Hou Yifan finishes with a flash

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It happens sometimes: if a player wins a match before time, his attention fades. It happened to Short today, and Hou Yifan struck immediately with an elegant attack. She wasn’t really proud of it, as with accurate play Short wouldn’t have got into trouble. Ivan Sokolov won the other match with a draw. It was hard-fought, but Jorden van Foreest was the one who had been in danger.

Photo: Lennart Ootes

Today it’s ‘ladies first’ again. After an oversight by Short, Hou Yifan won in the type of attack every white player dreams of in the Ruy Lopez.

Hou Yifan - Short

1.e4 e5 2.Nf3 Nc6 3.Bb5 a6 4.Ba4 Nf6 5.0–0 Be7 6.Re1 b5 7.Bb3 d6 8.c3 0–0 9.h3 Na5 10.Bc2 c5 11.d4 Qc7 12.Nbd2 cxd4 13.cxd4 Bd7 14.Nf1 Rac8 15.Re2 Rfe8 16.Ng3 Bd8 17.b3 Nc6 18.Bb2 Qa7



A novelty. 20.a3 had been played three times here, and 20.dxe5 once.

19...Nb4 20.Bb1 a5 21.a3 Na6

The start of a long journey for this knight.

22.b4 Qb7 23.Qd2 axb4 24.axb4 Nc7 25.Nh4 g6 26.Ra3

The centre and queenside have been fixed, now Hou Yifan sets up her pieces for an attack on the king.

26...Na8 27.Rf3



Missing a tempo for the defence – and every tempo counts here. ‘This was a blunder’, Short said. ‘I should have played 27...Kh8.’ Hou Yifan agreed that in that case she wouldn’t have had any attacking chances. ‘So then I would have had to play 28.Rc3.’ It had been a bit of a gamble, because: ‘If I don’t have anything here, then it would have been better not to play Nh4 either. In some way I hoped I could play f2-f4 somewhere, but it didn’t really work.’

28.Qh6?? is not possible after the king move in view of 28...Ng8 29.Qf4 Bf6, and Black wins the knight on h4.

28.Qh6 Kh8?!


28...Be7 was a better defence. White then has a different continuation of the attack: 29.Nhf5! Bxf5 (29...gxf5? 30.Rxf5!) 30.Nxf5 Bf8 31.Qh4 Nfd7 (31...Nh5 32.g4 Nf4 33.Rxf4 exf4 34.Qf6 Re5 35.Nxd6 Bxd6 36.Qxd6 Nc4 with crazy complications, most of which, as usual, end in 0.00) 32.Nh6+ Bxh6 33.Qxh6 f6 34.h4 and White has the initiative.

After the text move Black is a tempo short for the defence, and Hou Yifan now finishes the game with a flash.

29.Rxf6! Bxf6 30.Nh5! gxh5 31.Qxf6+ Kg8 32.Re3 Bg4 33.Qg5+ Kh8 34.hxg4 Qe7 35.Qxh5 Na4



Of course – never look back.

36...Qf6 37.Rf3 Qg7 38.Rxf7 Qg8 39.Qf5 1–0

Photo: Lennart Ootes

Photo: Lennart Ootes

Jorden van Foreest and Ivan Sokolov concluded their match in style today.

Photo: Lennart Ootes

Van Foreest - Sokolov

1.e4 e5

Another surprise in this match!

2.Nf3 Nc6 3.d4

Of course Van Foreest doesn’t go for the Ruy Lopez, as it’s Sokolov’s specialty.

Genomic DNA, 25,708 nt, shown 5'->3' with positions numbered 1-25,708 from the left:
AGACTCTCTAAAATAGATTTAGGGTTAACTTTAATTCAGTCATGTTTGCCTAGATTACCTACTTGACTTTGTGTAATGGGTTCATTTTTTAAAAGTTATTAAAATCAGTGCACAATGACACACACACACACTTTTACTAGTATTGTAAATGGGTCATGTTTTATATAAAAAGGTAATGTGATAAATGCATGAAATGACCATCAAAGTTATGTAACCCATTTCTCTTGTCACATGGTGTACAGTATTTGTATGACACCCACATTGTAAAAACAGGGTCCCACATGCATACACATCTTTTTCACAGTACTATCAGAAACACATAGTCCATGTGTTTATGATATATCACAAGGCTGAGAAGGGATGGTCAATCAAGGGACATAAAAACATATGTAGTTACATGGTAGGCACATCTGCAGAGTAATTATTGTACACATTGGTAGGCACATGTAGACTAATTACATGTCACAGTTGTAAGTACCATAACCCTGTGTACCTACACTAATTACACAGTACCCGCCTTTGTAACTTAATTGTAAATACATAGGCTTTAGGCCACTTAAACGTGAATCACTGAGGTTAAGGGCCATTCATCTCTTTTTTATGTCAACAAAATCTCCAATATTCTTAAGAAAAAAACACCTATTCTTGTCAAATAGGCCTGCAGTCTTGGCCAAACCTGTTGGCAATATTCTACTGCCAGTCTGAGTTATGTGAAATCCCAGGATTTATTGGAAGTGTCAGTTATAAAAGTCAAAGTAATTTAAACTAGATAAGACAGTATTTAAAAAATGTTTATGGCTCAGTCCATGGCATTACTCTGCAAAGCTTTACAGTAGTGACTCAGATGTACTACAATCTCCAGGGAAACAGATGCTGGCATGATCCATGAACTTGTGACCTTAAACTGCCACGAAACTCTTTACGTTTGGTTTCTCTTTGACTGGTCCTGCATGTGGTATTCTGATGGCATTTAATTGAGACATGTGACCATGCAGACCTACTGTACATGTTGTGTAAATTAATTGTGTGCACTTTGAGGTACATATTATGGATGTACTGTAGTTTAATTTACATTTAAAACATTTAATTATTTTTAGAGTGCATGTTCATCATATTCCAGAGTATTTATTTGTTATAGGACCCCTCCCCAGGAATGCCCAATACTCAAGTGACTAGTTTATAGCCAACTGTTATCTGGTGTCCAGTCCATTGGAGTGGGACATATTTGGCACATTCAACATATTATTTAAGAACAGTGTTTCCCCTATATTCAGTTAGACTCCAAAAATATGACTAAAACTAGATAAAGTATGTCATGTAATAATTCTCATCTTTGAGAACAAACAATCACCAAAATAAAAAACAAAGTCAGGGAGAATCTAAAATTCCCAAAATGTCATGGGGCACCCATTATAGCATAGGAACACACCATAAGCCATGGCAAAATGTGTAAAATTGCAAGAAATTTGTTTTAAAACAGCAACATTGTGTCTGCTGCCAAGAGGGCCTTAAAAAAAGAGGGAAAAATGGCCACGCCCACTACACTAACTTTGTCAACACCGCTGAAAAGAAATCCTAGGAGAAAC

3...exd4 4.Nxd4 Qf6 5.Nb5 Bc5 6.Qe2 Bb6 7.N1c3 Ba5

A way to avoid 8.Nd5, a move White can also play after 7...Nge7.

8.Bd2 a6



The alternative is 9.Nd5!? Qxb2 10.Nbxc7+ Bxc7 (10...Kd8 11.Bxa5 Qxa1+ 12.Kd2 Qd4+ 13.Qd3 Qxd3+ 14.Bxd3 Nxa5 15.Nxa8) 11.Bxc7+ Kd8 12.Nxa8 Qxa1+ 13.Qd1, and in this endgame may have something with his bishop pair, but you can’t scare Sokolov with such lines.

9...b5 10.0–0–0 Nge7 11.Nd5

After 11.Kb1, 11...b4 is not yet a threat on account of 12.Nd5, but Van Foreest opts for clarity.

11...Bxd2+ 12.Qxd2 Pxd5 13.exd5 Ne7



Van Foreest also contemplated 14.d6 cxd6 15.Qxd6 Qxd6 16.Rxd6, ‘but this is about equal. Ivan had looked at it this morning.’

14...d6 15.Qa5!?

The queen jumps into the lion’s den. ‘I decided to try and take some pawns and then hopefully survive the attack’, said Van Foreest.

15...0–0! 16.Rhe1

Certainly not 16.Nxb5?? axb5 17.Qxa8 Bg4 18.Qxf8+ Kxf8 19.Bxg4 and Black emerges a piece up by 19...Qg5+.

16...Bf5 17.Qxc7 Rfc8

Black could have gone all out with 17...Rac8, to also give the a-pawn. Now White could have slightly slowed down the attack by 18.Qb7.

18.Qb6 Rc5 19.Rd2 Rac8

19...Qe5! would have been very unpleasant for White, for example: 20.Red1 Rac8 21.Qxa6 Nxd5!.




This move seemed a bit more forcing to Sokolov than 20...Nxd5, but a little later he realized this was not the case. After the capture on d5 there can follow: 21.Nxb5 Nc7! and all the back-rank mates are neatly covered: 22.Qb6 Nxb5 23.Bxb5 Rxc2+ 24.Rxc2 Rxc2+ 25.Kd1 h6, and Black wins in the attack.

21.Bd1 b4 22.h4!

When I played 20...Qg5, I thought, I have so many moves here... but after the text I realized things were not so clear anymore’, Sokolov admitted.


Less good was 22...Qxh4 23.Nb5! (after 23.Qxd6 bxa3 24.b3, suggested by Van Foreest, Black has 24...Bg6; Sokolov thought 23.Qa4!? was very unclear) 23...b3 24.axb3 Qg5 25.Nd4 Nxd5 26.Nxf5 Qxf5 27.Kb1 followed by 28.Qd3, and White consolidates.

23.Rxe7 bxa3 24.Re3 axb2+ 25.Kb1 Qxh4



Another crucial moment: 26.Qxd6 Qa4 27.Rb3 h6 gives Black a very dangerous attack for two pawns, especially after a move like ...Qa5!. ‘This is a kind of long-term Sicilian attack’, Sokolov said. Van Foreest seizes his best chance.

26...Bxg4 27.Qxd6 h5 28.Bxg4 Qxg4 29.Re8+ Rxe8 30.Qxc5 Qg1+ 31.Kxb2


White remains a pawn up, but Black’s passed h-pawn and the exposed white king give him plenty of compensation.

31...Rb8+ 32.Kc3 Qa1+ 33.Kd3 Qf1+ 34.Kd4 Qe1 35.Kc3 Qa1+ 36.Kd3 Qf1+ 37.Kd4 Qe1 38.Kc3

Here Sokolov didn’t try any further: draw. ‘Especially after Loek van Wely told me this morning that at 3-3 we would have to blitz as well, I thought it was enough.’

Photo: Lennart Ootes

Photo: Lennart Ootes